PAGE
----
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Introduction 13 access to farmland by young farmers, community viability, use of conserva- tion practices, and intensity of land use. Results of studies completed thus far emphasize two points: (1) more data are necessary on the incidence of for- eign ownership of U.S. land, and (2) a more complete, more uniform data base on U.S. land ownership in general is needed, in order to provide an ade- quate base for decisions by policymakers, including Congressmen and state legislators (Wunderlich, 1976~. These conclusions are also valid as to other land-tenure questions noted above. The multipurpose cadastre system out- lined here can provide both the framework and data for dealing with these questions. 1.4 THE CONCEPT OF THE MULTIPURPOSE CADASTRE North American cadastral arrangements to date have evolved in response to specific and limited user requirements. For example, the fiscal information necessary for property valuation purposes has generally been compiled by and for assessment officials. Land-recording offices have been designed pri- marily for providing notice of the existing ownership arrangements specif~- cally to the parties involved in a real property transaction or, more often, to their agents and for providing the state with a means of regulating the trans- actions and resolving potential problems of entitlement. In some instances, these fiscal and juridical cadastral facilities have at- tempted to provide at least a minimum level of service to external users of land-tenure information. For example, it is not uncommon in those American jurisdictions where rudimentary fiscal cadastral systems have been developed for assessment purposes to find many of the records, assessors' maps, and work sheets available for public inspection. The difficulties in gaining knowl- edgeable access to these records, except by professional practitioners such as surveyors, appraisers, and lawyers, however, coupled with the specific nature and limited qualities of the documented information, have greatly limited their usefulness. The result has been a dearth of accurate, publicly available ownership-related information resulting in the serious problems discussed above. The multipurpose cadastre system is designed to overcome the difficulties associated with these more limited approaches by (1) providing in a continu- ous fashion a comprehensive record of land-related information and (2) pre- senting this information at the parcel level. The multipurpose cadastre is fur- ther conceptualized as a public operationally and administratively integrated land-information system, which supports continuous, readily available, and comprehensive land-related information at the parcel level. Its components are the following (Figure 1.1~:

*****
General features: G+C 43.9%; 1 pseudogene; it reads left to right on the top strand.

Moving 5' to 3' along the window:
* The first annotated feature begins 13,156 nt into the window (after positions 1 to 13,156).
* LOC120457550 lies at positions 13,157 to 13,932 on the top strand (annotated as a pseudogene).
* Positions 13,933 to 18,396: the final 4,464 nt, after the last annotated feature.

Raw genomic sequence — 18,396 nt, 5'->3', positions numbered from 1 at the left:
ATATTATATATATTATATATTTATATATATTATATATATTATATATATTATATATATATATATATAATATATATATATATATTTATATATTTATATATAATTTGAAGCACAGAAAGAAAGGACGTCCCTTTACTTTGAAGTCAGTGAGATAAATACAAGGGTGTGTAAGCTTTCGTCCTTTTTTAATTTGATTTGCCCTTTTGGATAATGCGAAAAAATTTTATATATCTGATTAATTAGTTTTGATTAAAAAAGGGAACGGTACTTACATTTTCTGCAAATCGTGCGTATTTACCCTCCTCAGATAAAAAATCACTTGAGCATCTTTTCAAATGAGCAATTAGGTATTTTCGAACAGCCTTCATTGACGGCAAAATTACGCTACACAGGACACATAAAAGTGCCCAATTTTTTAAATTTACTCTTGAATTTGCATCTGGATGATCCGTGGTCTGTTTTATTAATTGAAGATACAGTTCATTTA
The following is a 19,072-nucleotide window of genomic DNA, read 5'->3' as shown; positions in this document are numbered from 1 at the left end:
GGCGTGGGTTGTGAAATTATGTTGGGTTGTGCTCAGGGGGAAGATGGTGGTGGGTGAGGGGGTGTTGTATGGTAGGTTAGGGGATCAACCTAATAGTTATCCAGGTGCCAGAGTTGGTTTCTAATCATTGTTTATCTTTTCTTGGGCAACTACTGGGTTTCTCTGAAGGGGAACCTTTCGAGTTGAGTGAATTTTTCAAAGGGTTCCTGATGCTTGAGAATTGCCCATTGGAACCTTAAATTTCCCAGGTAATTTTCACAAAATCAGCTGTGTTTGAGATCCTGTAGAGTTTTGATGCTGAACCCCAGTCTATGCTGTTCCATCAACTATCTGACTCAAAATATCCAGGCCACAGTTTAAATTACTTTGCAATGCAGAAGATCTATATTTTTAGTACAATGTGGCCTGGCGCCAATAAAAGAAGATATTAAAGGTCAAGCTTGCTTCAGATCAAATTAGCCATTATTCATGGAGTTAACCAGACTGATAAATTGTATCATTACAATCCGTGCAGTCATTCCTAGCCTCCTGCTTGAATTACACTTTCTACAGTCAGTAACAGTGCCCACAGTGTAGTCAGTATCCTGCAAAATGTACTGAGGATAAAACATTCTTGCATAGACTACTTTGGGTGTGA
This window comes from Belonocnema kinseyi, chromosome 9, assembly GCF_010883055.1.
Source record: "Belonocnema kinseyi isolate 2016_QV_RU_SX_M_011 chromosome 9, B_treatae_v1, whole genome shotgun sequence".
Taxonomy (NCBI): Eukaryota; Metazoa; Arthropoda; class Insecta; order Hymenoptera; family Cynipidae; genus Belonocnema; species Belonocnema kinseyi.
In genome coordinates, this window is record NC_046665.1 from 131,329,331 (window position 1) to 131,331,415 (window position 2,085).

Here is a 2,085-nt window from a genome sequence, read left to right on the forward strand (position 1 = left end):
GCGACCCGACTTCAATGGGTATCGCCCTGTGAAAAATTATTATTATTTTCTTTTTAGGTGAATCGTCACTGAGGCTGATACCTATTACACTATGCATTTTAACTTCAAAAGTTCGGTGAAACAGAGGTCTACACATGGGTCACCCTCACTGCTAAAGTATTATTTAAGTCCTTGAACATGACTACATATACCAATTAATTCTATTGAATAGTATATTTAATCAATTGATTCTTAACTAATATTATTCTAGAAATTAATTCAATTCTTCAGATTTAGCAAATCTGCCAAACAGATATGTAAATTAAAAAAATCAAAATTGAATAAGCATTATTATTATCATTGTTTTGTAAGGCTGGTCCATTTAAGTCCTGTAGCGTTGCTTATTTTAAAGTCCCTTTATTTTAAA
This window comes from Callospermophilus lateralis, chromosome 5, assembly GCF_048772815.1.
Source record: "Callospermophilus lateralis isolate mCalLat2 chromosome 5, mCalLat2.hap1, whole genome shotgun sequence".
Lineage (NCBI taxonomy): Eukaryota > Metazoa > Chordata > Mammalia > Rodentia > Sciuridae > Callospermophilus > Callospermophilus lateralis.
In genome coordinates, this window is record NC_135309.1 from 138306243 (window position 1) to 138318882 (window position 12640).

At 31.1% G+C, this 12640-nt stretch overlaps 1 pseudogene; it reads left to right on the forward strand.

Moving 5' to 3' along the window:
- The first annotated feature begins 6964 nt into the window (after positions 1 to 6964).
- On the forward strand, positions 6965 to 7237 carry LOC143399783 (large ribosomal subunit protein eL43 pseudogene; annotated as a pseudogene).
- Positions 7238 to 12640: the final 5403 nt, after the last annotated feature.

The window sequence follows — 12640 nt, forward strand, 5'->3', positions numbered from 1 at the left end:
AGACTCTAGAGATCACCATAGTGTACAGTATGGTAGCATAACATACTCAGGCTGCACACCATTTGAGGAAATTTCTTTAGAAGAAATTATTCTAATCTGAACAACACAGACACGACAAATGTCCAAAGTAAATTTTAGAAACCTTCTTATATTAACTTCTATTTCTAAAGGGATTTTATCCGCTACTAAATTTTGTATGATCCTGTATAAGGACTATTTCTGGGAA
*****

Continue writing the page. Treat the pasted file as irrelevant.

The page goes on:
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14 NEED FOR A MULTIPURPOSE CADASTRE TITLE & RSCAL ADMINISTRATIVE RECORDS RECORDS NATURAL RESOURCES RECORDS OTHER LAND RECORDS . 1 LINKAGE MECHANISMS CADASTRAL OVERLAY BASE MAPS GEODETIC REFERENCE FRAMEWORK FIGURE 1.1 Components of a multipurpose cadlastre. 1. A reference frame, consisting of a geodetic network (Section 3.1 and subsections); 2. A series of current, accurate large-scale maps (Section 3.2 and sub- sections); 3. A cadastral overlay delineating all cadastral parcels (Section 3.3~; 4. A unique identifying number assigned to each parcel; and 5. A series of registers, or land data files, each including a parcel index for purposes of information retrieval and linking with information in other data files (McLaughlin, 1975~. 1be reference frame, consisting of a system of monuments having geodeti- cally derived coordinates, will permit defining the relative spatial location of all land-related data. The large-scale mapping series will consist of a family of planimetric and topographic maps at scales from 1:500 to 1:25,000. These maps will permit the graphical representation of the land-related data. The cadastral overlay will consist of a specialized series of maps delineating the current status of property ownership. The individual building block for the overlay will be the cadastral parcel. This is an unambiguously defined unit of land within which unique property interests are recognized. Associated with each cadastral parcel will be a unique identification number. The unique parcel identification number will provide a key for linking

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Introduction 15 each cadastral parcel to various land data files or registers. These records may contain information about land ownership, use, cover, assessment, and such other attributes as may be required in making decisions about the manage- ment of land resources. Other identifiers, either existing or to be introduced, may be used to assist in accessing and manipulating these land-information records.